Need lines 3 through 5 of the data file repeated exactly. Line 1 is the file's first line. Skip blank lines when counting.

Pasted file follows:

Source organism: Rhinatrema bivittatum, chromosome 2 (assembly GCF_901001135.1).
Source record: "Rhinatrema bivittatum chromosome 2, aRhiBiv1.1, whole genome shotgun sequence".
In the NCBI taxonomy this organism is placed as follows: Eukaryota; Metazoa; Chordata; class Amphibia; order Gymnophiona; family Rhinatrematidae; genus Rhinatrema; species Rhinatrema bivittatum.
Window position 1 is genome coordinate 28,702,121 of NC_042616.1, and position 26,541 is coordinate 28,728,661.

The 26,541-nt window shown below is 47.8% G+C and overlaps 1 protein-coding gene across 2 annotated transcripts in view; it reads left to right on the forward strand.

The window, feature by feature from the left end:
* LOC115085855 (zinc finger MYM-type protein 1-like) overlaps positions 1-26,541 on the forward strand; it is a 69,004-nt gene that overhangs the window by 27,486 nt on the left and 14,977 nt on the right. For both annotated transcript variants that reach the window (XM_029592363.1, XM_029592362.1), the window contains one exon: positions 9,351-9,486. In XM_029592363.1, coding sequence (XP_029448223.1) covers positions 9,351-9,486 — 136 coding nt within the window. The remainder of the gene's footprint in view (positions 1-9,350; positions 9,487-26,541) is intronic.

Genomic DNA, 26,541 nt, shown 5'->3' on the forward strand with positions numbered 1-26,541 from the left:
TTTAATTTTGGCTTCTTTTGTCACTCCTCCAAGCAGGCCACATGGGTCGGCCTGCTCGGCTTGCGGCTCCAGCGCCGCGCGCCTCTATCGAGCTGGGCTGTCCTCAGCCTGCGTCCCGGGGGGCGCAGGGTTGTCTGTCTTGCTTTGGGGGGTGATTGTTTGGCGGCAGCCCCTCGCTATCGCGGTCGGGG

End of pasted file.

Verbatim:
In the NCBI taxonomy this organism is placed as follows: Eukaryota; Metazoa; Chordata; class Amphibia; order Gymnophiona; family Rhinatrematidae; genus Rhinatrema; species Rhinatrema bivittatum.
Window position 1 is genome coordinate 28,702,121 of NC_042616.1, and position 26,541 is coordinate 28,728,661.

The 26,541-nt window shown below is 47.8% G+C and overlaps 1 protein-coding gene across 2 annotated transcripts in view; it reads left to right on the forward strand.